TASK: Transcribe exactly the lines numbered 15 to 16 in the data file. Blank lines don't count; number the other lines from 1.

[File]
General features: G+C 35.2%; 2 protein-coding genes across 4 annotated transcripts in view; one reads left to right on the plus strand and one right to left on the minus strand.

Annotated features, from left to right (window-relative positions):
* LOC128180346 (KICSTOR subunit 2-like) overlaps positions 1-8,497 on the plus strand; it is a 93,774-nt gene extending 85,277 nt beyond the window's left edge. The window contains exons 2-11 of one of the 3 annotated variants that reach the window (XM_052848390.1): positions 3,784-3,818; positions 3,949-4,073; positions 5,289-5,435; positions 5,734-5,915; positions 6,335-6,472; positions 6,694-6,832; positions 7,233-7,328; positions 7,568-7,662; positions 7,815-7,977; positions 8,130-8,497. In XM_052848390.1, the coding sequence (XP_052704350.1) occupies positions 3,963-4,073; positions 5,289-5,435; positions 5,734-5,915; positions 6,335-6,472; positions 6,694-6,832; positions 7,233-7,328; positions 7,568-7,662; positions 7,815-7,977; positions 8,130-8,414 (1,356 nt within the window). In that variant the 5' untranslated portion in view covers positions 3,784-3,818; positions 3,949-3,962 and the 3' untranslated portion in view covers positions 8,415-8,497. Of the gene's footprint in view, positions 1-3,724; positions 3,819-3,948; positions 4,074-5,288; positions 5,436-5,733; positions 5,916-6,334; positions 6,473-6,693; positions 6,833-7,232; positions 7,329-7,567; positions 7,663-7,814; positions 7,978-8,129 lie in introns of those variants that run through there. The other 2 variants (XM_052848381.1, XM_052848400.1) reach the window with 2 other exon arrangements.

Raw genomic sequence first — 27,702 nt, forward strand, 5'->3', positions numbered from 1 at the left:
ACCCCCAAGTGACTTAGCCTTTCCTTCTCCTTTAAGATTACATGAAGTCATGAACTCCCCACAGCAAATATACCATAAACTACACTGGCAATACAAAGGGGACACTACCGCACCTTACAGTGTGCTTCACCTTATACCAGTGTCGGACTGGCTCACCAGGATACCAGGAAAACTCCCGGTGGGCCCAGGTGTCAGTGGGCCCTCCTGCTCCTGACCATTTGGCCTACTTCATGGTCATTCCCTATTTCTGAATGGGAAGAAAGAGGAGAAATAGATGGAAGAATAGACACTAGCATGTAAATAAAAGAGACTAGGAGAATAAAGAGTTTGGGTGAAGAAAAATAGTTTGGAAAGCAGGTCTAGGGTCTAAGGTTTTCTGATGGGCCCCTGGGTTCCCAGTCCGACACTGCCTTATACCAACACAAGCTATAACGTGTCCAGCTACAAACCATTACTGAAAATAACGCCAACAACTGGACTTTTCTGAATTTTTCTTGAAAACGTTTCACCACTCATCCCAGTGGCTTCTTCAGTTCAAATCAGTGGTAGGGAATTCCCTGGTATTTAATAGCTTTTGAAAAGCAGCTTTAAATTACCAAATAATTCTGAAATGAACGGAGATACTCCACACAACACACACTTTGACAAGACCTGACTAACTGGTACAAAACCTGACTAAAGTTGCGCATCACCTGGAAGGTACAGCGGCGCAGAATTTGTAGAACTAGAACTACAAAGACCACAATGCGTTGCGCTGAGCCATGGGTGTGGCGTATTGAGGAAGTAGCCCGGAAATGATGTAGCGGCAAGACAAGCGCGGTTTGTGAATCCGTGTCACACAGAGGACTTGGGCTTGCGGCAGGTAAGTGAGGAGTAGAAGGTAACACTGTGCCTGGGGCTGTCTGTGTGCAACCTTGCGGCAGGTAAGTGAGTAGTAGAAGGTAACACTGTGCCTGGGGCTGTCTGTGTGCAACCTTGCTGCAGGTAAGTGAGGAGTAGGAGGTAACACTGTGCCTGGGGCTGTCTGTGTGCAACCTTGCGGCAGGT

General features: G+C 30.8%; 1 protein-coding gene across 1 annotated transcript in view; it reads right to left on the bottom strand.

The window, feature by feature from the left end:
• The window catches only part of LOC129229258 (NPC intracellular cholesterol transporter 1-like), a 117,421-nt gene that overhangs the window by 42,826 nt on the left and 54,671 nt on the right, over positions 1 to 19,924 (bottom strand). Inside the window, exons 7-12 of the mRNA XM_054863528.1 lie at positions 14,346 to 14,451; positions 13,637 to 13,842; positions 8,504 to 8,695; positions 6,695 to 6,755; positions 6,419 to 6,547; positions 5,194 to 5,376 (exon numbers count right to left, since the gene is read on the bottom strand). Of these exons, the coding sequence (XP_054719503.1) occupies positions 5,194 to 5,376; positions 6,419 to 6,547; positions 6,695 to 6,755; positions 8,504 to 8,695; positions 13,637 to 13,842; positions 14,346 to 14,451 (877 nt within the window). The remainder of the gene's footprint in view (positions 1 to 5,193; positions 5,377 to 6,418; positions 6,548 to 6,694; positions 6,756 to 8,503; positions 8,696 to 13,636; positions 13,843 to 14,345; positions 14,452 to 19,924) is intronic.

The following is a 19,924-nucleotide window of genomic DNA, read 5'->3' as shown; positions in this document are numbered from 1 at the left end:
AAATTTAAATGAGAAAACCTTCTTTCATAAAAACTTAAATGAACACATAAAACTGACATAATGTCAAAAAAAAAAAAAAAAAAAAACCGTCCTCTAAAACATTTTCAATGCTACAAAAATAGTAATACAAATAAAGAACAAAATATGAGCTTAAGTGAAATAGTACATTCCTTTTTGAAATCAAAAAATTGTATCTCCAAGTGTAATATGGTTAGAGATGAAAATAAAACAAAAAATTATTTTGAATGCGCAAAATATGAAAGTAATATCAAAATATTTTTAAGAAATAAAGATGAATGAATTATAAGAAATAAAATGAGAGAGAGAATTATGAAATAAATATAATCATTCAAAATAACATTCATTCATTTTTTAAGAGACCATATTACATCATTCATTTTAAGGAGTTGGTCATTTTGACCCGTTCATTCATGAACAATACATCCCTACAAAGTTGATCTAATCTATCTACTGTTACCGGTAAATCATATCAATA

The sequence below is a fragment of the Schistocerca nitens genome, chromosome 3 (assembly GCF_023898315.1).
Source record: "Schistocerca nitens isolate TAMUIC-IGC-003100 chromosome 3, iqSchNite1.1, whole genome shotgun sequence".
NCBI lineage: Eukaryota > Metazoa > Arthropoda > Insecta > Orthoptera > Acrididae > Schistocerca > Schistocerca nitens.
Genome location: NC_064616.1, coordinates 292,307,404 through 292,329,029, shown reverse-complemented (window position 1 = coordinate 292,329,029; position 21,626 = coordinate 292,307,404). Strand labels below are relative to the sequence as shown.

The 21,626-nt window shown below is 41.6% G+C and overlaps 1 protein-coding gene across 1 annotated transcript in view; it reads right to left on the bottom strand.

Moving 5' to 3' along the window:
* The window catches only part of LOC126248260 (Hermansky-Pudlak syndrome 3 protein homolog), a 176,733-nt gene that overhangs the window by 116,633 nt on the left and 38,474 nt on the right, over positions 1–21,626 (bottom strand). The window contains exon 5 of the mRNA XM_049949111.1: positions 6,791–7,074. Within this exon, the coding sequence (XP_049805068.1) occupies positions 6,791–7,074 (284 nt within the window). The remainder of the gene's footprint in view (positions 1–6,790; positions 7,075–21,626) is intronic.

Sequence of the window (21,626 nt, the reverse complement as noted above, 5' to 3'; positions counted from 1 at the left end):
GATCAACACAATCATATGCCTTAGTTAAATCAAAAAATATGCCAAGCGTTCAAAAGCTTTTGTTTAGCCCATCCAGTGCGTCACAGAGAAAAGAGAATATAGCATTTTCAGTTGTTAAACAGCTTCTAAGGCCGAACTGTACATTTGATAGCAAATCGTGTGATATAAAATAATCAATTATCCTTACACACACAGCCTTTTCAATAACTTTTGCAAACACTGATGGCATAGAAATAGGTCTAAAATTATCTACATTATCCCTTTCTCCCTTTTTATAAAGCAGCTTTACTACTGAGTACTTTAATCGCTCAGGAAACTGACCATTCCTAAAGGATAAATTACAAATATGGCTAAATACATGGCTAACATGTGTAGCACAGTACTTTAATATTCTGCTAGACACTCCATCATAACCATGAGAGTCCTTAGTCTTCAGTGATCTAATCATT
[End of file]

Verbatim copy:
The 21,626-nt window shown below is 41.6% G+C and overlaps 1 protein-coding gene across 1 annotated transcript in view; it reads right to left on the bottom strand.

Moving 5' to 3' along the window: